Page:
Blog AnalysisEU Defense (Doctrine)

The creation of DG Defense and Space: a cultural revolution

(B2) In the whirlwind of the establishment of the new European Commission, one point could go unnoticed: the creation of a new general directorate responsible for the defense and space industry. An eminently political act

The headquarters of the European Commission, where the decision was made to create DG Defense (credit: Comm. Eur.)

Some might see it as nothing more than a bureaucratic epiphenomenon of no consequence. Others a communication measure, symbolic with no future, or glossing over the 'tropism' defense of Ursula von der Leyen, the new president of the European Commission (read: My objective: to create the European Security and Defense Union within 5 years). This would be an error of interpretation.

The event is rare

This ex nihilo creation is rather rare. Within the European executive, there have been splits or regroupings within directorates-general (DGs) in the past. Measures with administrative aims and political symbolism. But nothing more. Generally, these were skills that already appeared in the head of the European Commission, or even in the title of the directorate (1).

Sign of institutional transformation

We have also witnessed some more profound developments, desired from an institutional point of view. The latest similar creation is the transformation of the old task force 'Justice Home Affairs', existing within the general secretariat, in a real general directorate in its own right, under the Prodi Commission. An act which followed the 'communitization' of these questions introduced by the Treaty of Amsterdam and the European Council of Tampere. In other words, a very political act. More recently, in 2011, we saw the disappearance of DG Relex (responsible for external relations) from the European Commission to the brand new European External Action Service (EEAS). Here too, it was the consequence of a transformation desired by the Lisbon Treaty.

A cultural revolution

The creation of the new DG dedicated to the Defense industry and Space is in this institutional vein, even if it was not preceded by a Treaty act. It reflects the acquisition of a new competence by the European Commission. Which further reflects its exceptional character. It is therefore not surprising that the future President of the European Commission Ursula von der Leyen mentioned it expressly during the press presentation of her team of commissioners at the beginning of September.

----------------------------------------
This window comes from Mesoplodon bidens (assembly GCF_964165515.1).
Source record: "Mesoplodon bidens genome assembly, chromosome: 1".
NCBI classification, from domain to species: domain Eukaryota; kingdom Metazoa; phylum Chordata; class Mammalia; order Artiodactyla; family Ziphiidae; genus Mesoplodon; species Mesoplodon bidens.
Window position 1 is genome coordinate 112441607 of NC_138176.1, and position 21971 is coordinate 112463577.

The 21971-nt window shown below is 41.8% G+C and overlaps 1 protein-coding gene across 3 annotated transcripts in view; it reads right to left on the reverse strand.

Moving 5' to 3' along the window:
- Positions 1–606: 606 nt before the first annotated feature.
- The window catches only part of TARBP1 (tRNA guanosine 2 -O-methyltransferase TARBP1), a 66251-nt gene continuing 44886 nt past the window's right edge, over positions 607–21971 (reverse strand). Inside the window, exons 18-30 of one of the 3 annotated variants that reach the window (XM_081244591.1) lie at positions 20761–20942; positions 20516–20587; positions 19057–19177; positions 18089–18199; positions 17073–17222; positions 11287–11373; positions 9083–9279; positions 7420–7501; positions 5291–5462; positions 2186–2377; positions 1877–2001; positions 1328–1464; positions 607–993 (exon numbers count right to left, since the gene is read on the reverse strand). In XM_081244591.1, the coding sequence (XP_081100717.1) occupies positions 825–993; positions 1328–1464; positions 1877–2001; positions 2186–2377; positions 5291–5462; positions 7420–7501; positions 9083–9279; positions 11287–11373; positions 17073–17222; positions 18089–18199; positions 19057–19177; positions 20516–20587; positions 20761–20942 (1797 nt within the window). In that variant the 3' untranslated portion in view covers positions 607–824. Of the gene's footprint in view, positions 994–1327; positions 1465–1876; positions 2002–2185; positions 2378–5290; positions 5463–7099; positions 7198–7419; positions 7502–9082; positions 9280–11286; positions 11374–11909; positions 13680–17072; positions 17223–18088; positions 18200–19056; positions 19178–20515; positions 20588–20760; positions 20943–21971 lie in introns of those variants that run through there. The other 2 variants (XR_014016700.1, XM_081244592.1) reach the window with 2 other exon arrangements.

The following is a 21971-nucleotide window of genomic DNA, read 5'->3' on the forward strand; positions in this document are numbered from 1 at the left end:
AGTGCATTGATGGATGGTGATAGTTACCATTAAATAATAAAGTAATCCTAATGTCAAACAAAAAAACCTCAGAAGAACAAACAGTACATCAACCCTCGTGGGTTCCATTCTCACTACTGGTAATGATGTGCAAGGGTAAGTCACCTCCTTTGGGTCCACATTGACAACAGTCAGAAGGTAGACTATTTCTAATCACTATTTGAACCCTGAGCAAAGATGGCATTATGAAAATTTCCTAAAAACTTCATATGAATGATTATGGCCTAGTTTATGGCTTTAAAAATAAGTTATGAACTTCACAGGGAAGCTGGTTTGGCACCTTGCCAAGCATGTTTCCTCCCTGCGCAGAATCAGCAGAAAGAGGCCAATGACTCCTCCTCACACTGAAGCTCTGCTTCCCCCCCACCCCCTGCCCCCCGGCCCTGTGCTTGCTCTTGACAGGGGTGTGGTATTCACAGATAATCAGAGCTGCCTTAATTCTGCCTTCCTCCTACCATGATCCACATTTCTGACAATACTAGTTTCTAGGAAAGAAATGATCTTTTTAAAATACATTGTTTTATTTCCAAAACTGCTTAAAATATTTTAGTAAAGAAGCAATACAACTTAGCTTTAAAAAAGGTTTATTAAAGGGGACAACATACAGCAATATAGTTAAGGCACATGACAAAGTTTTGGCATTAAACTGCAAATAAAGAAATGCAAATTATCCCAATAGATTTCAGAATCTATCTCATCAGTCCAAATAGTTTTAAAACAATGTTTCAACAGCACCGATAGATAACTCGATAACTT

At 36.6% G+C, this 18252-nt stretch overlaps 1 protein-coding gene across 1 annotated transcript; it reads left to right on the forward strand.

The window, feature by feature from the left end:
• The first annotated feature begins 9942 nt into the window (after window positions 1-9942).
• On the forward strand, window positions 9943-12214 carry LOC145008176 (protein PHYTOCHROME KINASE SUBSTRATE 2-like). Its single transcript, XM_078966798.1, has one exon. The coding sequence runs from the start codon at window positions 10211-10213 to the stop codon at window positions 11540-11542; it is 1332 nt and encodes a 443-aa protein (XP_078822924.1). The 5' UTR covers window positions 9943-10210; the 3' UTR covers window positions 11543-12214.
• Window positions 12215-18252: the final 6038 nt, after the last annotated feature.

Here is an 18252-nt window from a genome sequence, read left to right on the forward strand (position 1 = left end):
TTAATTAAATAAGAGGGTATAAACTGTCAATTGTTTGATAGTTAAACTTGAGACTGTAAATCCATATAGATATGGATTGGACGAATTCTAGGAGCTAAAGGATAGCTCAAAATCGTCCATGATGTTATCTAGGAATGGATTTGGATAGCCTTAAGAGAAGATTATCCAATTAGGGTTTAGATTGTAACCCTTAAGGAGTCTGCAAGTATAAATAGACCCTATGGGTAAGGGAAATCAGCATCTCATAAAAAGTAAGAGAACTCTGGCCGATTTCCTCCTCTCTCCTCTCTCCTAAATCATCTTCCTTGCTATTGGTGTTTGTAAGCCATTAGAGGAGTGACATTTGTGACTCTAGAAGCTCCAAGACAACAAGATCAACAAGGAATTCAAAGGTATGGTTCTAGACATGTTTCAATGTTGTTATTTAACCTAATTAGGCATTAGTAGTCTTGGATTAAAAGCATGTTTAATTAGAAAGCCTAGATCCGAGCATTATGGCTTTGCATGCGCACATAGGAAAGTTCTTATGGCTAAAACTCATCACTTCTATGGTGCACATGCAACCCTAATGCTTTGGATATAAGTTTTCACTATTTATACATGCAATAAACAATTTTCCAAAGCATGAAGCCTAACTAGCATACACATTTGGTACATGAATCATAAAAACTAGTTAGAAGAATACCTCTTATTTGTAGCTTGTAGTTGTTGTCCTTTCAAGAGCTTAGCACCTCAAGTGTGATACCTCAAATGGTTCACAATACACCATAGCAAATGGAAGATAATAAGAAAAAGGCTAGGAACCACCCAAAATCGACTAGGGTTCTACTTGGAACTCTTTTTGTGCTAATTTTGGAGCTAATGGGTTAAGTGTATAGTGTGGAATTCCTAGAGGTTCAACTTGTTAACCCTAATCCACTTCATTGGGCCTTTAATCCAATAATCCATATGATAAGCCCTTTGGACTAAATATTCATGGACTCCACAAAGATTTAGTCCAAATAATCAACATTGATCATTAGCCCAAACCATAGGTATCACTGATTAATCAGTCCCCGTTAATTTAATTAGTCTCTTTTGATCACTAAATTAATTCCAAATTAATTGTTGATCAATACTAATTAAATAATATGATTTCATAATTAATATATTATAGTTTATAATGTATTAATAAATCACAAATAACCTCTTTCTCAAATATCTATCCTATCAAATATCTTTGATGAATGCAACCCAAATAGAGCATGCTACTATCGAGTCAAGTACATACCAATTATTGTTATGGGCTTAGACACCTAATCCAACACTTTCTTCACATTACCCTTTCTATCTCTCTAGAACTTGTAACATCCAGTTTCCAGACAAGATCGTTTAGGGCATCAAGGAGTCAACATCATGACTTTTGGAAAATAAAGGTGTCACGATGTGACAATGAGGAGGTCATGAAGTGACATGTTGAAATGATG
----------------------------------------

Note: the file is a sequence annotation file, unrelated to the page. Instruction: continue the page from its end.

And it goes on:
A political logic

This creation, however, is not surprising for those who follow defense issues. In the last two or three years, in particular, defense issues have emerged as one of the main priorities of the European Union. Under the leadership of a Juncker-Barnier-Bienkowska-Katainen-Mogherini quintet, initiatives abounded. The establishment of permanent structured cooperation between 25 of the 27 Member States concerned, the funding released for military mobility (six billion over seven years), for defense research then for the future European defense fund (thirteen billion euros over seven years), for space (Galileo and Copernicus) are not trivial facts. It was logical that at some point this political evolution would result in an administrative transformation. It is a sign now that everything that is 'defense and space' is not entirely foreign either to community building or to the powers of the European Commission.

The act is not entirely spontaneous. The file was well prepared in advance, discreetly, by the general secretariat team, under the leadership of Martin Selmayr, and especially by the commissioner then in charge of Industry, Elżbieta Bieńkowska. “ For two years, we have been preparing for the split of this general management. I was sure this would happen” the person concerned had indicated to the European Parliament. Now, a real challenge awaits the European Commission. We will have to recruit and prepare for a cultural revolution. The new DG (named DG Challenges, read: DG Defense and Space will be created on January 1st. Small name: DG DEFIS. Organizational chart) will need " to acquire skills and know-how. […] Defense culture must be cultivated within the Commission ". Couldn't say it better.

(Nicolas Gros-Verheyde)


Article published in collaboration with

  1. The DG Justice, Freedom, Security was thus split into two from July 2010: Justice on one side and Security, renamed Home Affairs, on the other. The TREN directorate split into a DG Transport and a DG Energy at the start of 2010, returning to what was the case at the start of the 2000s. Conversely, the Directorates General Industry and Internal Market were grouped into one within the DG Grow, in 2014. While Civil Protection left DG Environment and joined Humanitarian Aid.

Nicolas Gros Verheyde

Chief editor of the B2 site. Graduated in European law from the University of Paris I Pantheon Sorbonne and listener to the 65th session of the IHEDN (Institut des Hautes Etudes de la Défense Nationale. Journalist since 1989, founded B2 - Bruxelles2 in 2008. EU/NATO correspondent in Brussels for Sud-Ouest (previously West-France and France-Soir).